JOHANNESBURG — Mozambique’s former finance minister will be extradited to the United States to face corruption charges, a South African court ruled Wednesday, in a bribery scandal that prosectors say defrauded American investors and Mozambique.
The former finance minister, Manuel Chang, has been in a South African prison since his arrest in December 2018 following an indictment in a New York district court. Mr. Chang was arrested while he was in transit to the United Arab Emirates, according to court documents.
Mr. Chang, along with members of the Mozambican political elite, and an Abu Dhabi-based shipping company are accused of orchestrating a multinational scheme with bankers at Credit Suisse and Russia’s VTB Capital between 2013 and 2015.
Under the scheme, bond offerings and loans amounting to $2 billion were sold to investors as funding to develop Mozambique’s tuna fishing industry and improve maritime security along its southeast African coastline. Investigators said more than $200 million of the money was diverted to pay bribes and kickbacks to foreign officials and former bankers, in a scandal that became informally known as the “tuna bond” affair and in Mozambique as “the hidden debt scandal.”
The debt was hidden from Mozambican citizens and revealed only after civil society and media investigations.
The hidden debt amounted to 12 percent of Mozambique’s gross domestic product. Mozambique is one of the poorest countries in the world, but large offshore gas deposits discovered in 2013 and 2014 promised to change its economic fate. This promise of prosperity was used to mislead some investors, who were sold on the development projects, while international bankers and Mozambican officials hid the misuse of funds and the true extent of the country’s debt.
In Mozambique, a trial is underway for 19 defendants accused in the case. The trial is so big that it’s being held on the grounds of a jail, instead of in a courtroom. Among the accused is the son of a former president, Armando Guebuza.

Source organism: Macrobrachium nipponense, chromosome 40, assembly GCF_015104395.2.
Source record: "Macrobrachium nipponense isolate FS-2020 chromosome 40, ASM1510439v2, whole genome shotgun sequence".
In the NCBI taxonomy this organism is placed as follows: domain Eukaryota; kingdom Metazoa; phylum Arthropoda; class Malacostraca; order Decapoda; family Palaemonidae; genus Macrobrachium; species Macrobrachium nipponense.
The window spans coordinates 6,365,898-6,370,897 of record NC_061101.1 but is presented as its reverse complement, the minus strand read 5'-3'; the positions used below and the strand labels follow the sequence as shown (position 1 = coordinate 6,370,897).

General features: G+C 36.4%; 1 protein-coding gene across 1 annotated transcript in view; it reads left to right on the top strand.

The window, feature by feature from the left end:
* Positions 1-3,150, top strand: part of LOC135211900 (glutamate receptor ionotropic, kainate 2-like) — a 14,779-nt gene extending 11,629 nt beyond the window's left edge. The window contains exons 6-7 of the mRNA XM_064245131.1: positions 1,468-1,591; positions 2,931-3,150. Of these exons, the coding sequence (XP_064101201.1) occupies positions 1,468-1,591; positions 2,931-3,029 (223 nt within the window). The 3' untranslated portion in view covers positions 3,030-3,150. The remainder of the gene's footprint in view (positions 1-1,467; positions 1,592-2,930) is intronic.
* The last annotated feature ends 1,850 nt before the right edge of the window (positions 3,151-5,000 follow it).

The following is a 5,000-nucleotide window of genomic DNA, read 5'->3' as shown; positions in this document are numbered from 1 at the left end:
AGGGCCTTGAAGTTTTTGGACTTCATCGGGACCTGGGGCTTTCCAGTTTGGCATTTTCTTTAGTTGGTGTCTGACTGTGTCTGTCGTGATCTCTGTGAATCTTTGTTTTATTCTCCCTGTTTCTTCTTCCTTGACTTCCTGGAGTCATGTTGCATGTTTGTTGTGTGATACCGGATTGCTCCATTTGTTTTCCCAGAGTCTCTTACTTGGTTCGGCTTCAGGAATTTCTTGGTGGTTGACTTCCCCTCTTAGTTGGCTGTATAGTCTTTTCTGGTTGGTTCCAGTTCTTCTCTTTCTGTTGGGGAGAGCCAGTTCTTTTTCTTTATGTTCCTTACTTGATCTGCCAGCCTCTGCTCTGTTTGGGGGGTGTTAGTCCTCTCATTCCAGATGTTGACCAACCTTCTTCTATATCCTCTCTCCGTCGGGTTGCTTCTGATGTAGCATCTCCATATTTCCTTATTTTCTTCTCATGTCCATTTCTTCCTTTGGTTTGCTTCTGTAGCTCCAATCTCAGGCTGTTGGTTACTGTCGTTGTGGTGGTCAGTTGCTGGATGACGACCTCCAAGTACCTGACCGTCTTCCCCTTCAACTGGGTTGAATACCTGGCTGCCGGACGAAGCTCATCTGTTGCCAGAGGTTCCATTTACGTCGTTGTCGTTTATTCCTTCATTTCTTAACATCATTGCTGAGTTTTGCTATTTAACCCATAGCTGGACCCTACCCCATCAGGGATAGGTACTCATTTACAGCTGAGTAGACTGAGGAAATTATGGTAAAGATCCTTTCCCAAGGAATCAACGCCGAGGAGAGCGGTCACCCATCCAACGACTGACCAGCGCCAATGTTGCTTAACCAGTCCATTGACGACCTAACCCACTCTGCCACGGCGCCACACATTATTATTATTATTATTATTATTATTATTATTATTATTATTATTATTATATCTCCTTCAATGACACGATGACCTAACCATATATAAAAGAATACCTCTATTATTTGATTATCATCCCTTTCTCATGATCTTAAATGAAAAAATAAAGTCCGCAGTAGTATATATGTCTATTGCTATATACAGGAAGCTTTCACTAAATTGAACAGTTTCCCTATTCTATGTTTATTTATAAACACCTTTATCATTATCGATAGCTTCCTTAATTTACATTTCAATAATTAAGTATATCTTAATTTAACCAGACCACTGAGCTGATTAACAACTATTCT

Until now, the authorities in the U. S. and Mozambique have tussled over Mr. Chang’s extradition. In their indictment, U.S. prosecutors said that Mr. Chang was part of a group that “orchestrated an immense fraud and bribery scheme that took advantage of the U.S. financial system, defrauded its investors and adversely impacted the economy of Mozambique, in order to line their own pockets with hundreds of millions of dollars.”
Mozambican courts issued a warrant of arrest for Mr. Chang, just weeks after his arrest on a U.S. warrant. Civil society groups questioned the strength of the warrant, describing it as a political ploy.
In recent court documents, Mozambican officials pointed to the trial currently underway as evidence that Mr. Chang will face the law in Maputo, the capital. In August this year, South Africa’s justice minister, Ronald Lamola, agreed to extradite Mr. Chang, partly on this argument to Mozambique.
An umbrella formation of civil society groups, the Fórum de Monitoria do Orçamento, was not persuaded. Believing that Mr. Chang’s political clout would shield him from the law in Mozambique, the organization approached the South African High Court to halt the decision to send Mr. Chang back to his country.
In her ruling on Wednesday, Judge Margaret Victor said the Mozambican government had failed to assure the courts that Mr. Chang’s immunity as a former cabinet minister had indeed fallen away.
“There are material considerations about the warrant, the question over immunity, that leave uncertainty,” said the judge, overturning the South African minister’s decision to extradite Mr. Chang and ordering instead that he be extradited to the U.S. to stand trial.
South Africa has struggled to weigh its legal obligations to the United States, with which it has an extradition treaty, and its close political ties with its neighbor Mozambique. The two countries’ governing parties, South Africa’s African National Congress and Mozambique’s Frelimo, have a fraternal bond that stretches to the struggle against apartheid and colonial rule.
Last month, a Brooklyn federal court reached a deal with Credit Suisse to pay up to $475 million in fines to authorities in the U.S. and the United Kingdom to resolve criminal charges stemming from the scandal. Three former Credit Suisse bankers also pleaded guilty in connection with the investigation.
The Russian bank, VTB Capital, also reached a settlement with the U.S. Securities and Exchange Commission. The bank maintained in a statement that it had “no knowledge of or involvement in the corrupt kickback scheme hatched by Mozambican officials and others.”
In 2019, a U.S. jury acquitted the executive of the shipping company implicated in orchestrating the loans, Privinvest.